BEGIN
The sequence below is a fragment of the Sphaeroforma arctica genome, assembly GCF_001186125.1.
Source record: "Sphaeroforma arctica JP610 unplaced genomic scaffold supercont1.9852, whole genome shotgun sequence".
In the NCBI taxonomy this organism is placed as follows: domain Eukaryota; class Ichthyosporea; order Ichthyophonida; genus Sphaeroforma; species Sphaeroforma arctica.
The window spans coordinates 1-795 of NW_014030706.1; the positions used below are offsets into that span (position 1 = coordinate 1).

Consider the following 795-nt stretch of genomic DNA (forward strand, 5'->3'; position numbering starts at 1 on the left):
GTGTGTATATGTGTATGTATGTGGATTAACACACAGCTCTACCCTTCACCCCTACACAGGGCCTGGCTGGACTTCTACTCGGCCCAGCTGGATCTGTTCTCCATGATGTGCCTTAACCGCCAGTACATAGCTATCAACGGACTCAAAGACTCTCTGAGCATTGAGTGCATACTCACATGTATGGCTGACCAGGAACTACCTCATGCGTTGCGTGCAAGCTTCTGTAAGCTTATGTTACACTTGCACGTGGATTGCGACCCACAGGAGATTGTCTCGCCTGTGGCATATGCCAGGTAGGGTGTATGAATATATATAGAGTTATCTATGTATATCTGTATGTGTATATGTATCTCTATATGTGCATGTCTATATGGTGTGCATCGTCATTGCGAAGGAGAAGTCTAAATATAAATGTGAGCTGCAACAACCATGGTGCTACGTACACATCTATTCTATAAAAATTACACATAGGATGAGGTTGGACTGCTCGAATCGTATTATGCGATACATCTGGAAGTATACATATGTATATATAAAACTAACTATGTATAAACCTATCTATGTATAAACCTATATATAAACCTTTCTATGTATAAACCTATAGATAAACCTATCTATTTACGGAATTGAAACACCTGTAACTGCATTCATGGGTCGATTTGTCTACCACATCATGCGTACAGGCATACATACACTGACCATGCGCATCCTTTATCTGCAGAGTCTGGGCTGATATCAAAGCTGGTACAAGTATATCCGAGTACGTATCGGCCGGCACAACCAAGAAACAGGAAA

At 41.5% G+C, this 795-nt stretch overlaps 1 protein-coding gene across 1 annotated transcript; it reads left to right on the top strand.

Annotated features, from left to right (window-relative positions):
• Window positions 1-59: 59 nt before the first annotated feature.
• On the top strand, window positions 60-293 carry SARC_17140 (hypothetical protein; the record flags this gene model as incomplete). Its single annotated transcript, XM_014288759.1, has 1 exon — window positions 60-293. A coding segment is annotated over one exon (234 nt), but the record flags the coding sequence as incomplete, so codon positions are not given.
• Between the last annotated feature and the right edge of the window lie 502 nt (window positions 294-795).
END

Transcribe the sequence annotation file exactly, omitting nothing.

The sequence below is a fragment of the Sphaeroforma arctica genome, assembly GCF_001186125.1.
Source record: "Sphaeroforma arctica JP610 unplaced genomic scaffold supercont1.9852, whole genome shotgun sequence".
In the NCBI taxonomy this organism is placed as follows: domain Eukaryota; class Ichthyosporea; order Ichthyophonida; genus Sphaeroforma; species Sphaeroforma arctica.
The window spans coordinates 1-795 of NW_014030706.1; the positions used below are offsets into that span (position 1 = coordinate 1).

Consider the following 795-nt stretch of genomic DNA (forward strand, 5'->3'; position numbering starts at 1 on the left):
GTGTGTATATGTGTATGTATGTGGATTAACACACAGCTCTACCCTTCACCCCTACACAGGGCCTGGCTGGACTTCTACTCGGCCCAGCTGGATCTGTTCTCCATGATGTGCCTTAACCGCCAGTACATAGCTATCAACGGACTCAAAGACTCTCTGAGCATTGAGTGCATACTCACATGTATGGCTGACCAGGAACTACCTCATGCGTTGCGTGCAAGCTTCTGTAAGCTTATGTTACACTTGCACGTGGATTGCGACCCACAGGAGATTGTCTCGCCTGTGGCATATGCCAGGTAGGGTGTATGAATATATATAGAGTTATCTATGTATATCTGTATGTGTATATGTATCTCTATATGTGCATGTCTATATGGTGTGCATCGTCATTGCGAAGGAGAAGTCTAAATATAAATGTGAGCTGCAACAACCATGGTGCTACGTACACATCTATTCTATAAAAATTACACATAGGATGAGGTTGGACTGCTCGAATCGTATTATGCGATACATCTGGAAGTATACATATGTATATATAAAACTAACTATGTATAAACCTATCTATGTATAAACCTATATATAAACCTTTCTATGTATAAACCTATAGATAAACCTATCTATTTACGGAATTGAAACACCTGTAACTGCATTCATGGGTCGATTTGTCTACCACATCATGCGTACAGGCATACATACACTGACCATGCGCATCCTTTATCTGCAGAGTCTGGGCTGATATCAAAGCTGGTACAAGTATATCCGAGTACGTATCGGCCGGCACAACCAAGAAACAGGAAA

At 41.5% G+C, this 795-nt stretch overlaps 1 protein-coding gene across 1 annotated transcript; it reads left to right on the top strand.

Annotated features, from left to right (window-relative positions):
• Window positions 1-59: 59 nt before the first annotated feature.
• On the top strand, window positions 60-293 carry SARC_17140 (hypothetical protein; the record flags this gene model as incomplete). Its single annotated transcript, XM_014288759.1, has 1 exon — window positions 60-293. A coding segment is annotated over one exon (234 nt), but the record flags the coding sequence as incomplete, so codon positions are not given.
• Between the last annotated feature and the right edge of the window lie 502 nt (window positions 294-795).